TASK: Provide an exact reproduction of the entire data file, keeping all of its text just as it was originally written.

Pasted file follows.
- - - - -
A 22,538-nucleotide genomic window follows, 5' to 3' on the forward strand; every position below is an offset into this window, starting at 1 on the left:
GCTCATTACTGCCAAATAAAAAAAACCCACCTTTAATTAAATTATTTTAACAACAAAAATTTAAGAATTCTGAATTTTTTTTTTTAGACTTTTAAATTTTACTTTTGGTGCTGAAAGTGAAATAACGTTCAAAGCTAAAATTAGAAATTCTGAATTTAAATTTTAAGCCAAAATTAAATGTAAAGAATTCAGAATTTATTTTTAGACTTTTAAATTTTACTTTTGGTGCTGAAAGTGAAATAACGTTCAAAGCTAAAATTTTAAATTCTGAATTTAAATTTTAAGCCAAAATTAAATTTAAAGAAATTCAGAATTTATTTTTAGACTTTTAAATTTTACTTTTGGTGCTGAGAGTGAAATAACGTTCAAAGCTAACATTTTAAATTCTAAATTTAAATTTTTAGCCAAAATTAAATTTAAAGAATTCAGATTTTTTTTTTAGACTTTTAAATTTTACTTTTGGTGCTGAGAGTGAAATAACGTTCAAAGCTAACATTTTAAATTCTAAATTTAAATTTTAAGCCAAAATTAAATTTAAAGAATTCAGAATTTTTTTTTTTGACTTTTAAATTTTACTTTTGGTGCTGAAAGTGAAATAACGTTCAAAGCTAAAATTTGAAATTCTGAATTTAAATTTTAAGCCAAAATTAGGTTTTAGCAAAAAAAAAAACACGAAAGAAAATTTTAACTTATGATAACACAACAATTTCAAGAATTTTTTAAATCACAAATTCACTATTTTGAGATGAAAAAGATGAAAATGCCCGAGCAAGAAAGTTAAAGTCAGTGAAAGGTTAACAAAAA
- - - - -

A 22,538-nucleotide genomic window follows, 5' to 3' on the forward strand; every position below is an offset into this window, starting at 1 on the left:
GCTCATTACTGCCAAATAAAAAAAACCCACCTTTAATTAAATTATTTTAACAACAAAAATTTAAGAATTCTGAATTTTTTTTTTTAGACTTTTAAATTTTACTTTTGGTGCTGAAAGTGAAATAACGTTCAAAGCTAAAATTAGAAATTCTGAATTTAAATTTTAAGCCAAAATTAAATGTAAAGAATTCAGAATTTATTTTTAGACTTTTAAATTTTACTTTTGGTGCTGAAAGTGAAATAACGTTCAAAGCTAAAATTTTAAATTCTGAATTTAAATTTTAAGCCAAAATTAAATTTAAAGAAATTCAGAATTTATTTTTAGACTTTTAAATTTTACTTTTGGTGCTGAGAGTGAAATAACGTTCAAAGCTAACATTTTAAATTCTAAATTTAAATTTTTAGCCAAAATTAAATTTAAAGAATTCAGATTTTTTTTTTAGACTTTTAAATTTTACTTTTGGTGCTGAGAGTGAAATAACGTTCAAAGCTAACATTTTAAATTCTAAATTTAAATTTTAAGCCAAAATTAAATTTAAAGAATTCAGAATTTTTTTTTTTGACTTTTAAATTTTACTTTTGGTGCTGAAAGTGAAATAACGTTCAAAGCTAAAATTTGAAATTCTGAATTTAAATTTTAAGCCAAAATTAGGTTTTAGCAAAAAAAAAAACACGAAAGAAAATTTTAACTTATGATAACACAACAATTTCAAGAATTTTTTAAATCACAAATTCACTATTTTGAGATGAAAAAGATGAAAATGCCCGAGCAAGAAAGTTAAAGTCAGTGAAAGGTTAACAAAAA